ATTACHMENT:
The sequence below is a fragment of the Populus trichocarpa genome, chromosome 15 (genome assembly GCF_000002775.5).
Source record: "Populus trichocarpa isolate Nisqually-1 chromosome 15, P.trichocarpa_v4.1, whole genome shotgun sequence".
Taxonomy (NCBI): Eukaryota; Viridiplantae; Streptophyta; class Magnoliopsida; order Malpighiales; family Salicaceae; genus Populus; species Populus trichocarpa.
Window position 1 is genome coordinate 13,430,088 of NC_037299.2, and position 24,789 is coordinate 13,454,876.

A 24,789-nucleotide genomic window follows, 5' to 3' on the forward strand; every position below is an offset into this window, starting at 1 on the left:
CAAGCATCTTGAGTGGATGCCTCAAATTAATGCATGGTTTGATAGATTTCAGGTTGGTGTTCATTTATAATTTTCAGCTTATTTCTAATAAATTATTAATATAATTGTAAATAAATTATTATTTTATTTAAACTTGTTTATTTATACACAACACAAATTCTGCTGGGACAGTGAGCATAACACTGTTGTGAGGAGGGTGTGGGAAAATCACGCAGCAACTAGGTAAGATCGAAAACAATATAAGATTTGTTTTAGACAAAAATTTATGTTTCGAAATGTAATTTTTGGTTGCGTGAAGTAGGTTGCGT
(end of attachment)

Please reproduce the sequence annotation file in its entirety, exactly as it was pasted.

The sequence below is a fragment of the Populus trichocarpa genome, chromosome 15 (genome assembly GCF_000002775.5).
Source record: "Populus trichocarpa isolate Nisqually-1 chromosome 15, P.trichocarpa_v4.1, whole genome shotgun sequence".
Taxonomy (NCBI): Eukaryota; Viridiplantae; Streptophyta; class Magnoliopsida; order Malpighiales; family Salicaceae; genus Populus; species Populus trichocarpa.
Window position 1 is genome coordinate 13,430,088 of NC_037299.2, and position 24,789 is coordinate 13,454,876.

A 24,789-nucleotide genomic window follows, 5' to 3' on the forward strand; every position below is an offset into this window, starting at 1 on the left:
CAAGCATCTTGAGTGGATGCCTCAAATTAATGCATGGTTTGATAGATTTCAGGTTGGTGTTCATTTATAATTTTCAGCTTATTTCTAATAAATTATTAATATAATTGTAAATAAATTATTATTTTATTTAAACTTGTTTATTTATACACAACACAAATTCTGCTGGGACAGTGAGCATAACACTGTTGTGAGGAGGGTGTGGGAAAATCACGCAGCAACTAGGTAAGATCGAAAACAATATAAGATTTGTTTTAGACAAAAATTTATGTTTCGAAATGTAATTTTTGGTTGCGTGAAGTAGGTTGCGT